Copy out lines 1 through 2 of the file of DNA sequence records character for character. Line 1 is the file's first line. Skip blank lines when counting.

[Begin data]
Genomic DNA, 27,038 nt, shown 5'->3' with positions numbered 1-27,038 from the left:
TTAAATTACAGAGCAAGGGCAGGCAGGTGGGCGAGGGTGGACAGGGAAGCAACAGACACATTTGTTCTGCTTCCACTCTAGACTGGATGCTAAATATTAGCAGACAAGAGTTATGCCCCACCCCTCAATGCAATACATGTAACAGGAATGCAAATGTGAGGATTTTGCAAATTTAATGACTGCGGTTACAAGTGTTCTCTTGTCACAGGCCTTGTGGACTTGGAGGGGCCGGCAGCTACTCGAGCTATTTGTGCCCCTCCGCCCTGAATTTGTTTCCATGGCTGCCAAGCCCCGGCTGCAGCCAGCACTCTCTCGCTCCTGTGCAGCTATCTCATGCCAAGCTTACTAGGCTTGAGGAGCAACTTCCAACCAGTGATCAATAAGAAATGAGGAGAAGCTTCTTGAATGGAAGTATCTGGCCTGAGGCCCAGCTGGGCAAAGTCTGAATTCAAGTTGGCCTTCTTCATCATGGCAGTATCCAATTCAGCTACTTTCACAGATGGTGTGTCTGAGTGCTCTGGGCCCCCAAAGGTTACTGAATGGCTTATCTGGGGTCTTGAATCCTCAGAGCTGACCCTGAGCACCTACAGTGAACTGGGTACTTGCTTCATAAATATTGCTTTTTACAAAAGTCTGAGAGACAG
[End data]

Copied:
Genomic DNA, 27,038 nt, shown 5'->3' with positions numbered 1-27,038 from the left:
TTAAATTACAGAGCAAGGGCAGGCAGGTGGGCGAGGGTGGACAGGGAAGCAACAGACACATTTGTTCTGCTTCCACTCTAGACTGGATGCTAAATATTAGCAGACAAGAGTTATGCCCCACCCCTCAATGCAATACATGTAACAGGAATGCAAATGTGAGGATTTTGCAAATTTAATGACTGCGGTTACAAGTGTTCTCTTGTCACAGGCCTTGTGGACTTGGAGGGGCCGGCAGCTACTCGAGCTATTTGTGCCCCTCCGCCCTGAATTTGTTTCCATGGCTGCCAAGCCCCGGCTGCAGCCAGCACTCTCTCGCTCCTGTGCAGCTATCTCATGCCAAGCTTACTAGGCTTGAGGAGCAACTTCCAACCAGTGATCAATAAGAAATGAGGAGAAGCTTCTTGAATGGAAGTATCTGGCCTGAGGCCCAGCTGGGCAAAGTCTGAATTCAAGTTGGCCTTCTTCATCATGGCAGTATCCAATTCAGCTACTTTCACAGATGGTGTGTCTGAGTGCTCTGGGCCCCCAAAGGTTACTGAATGGCTTATCTGGGGTCTTGAATCCTCAGAGCTGACCCTGAGCACCTACAGTGAACTGGGTACTTGCTTCATAAATATTGCTTTTTACAAAAGTCTGAGAGACAG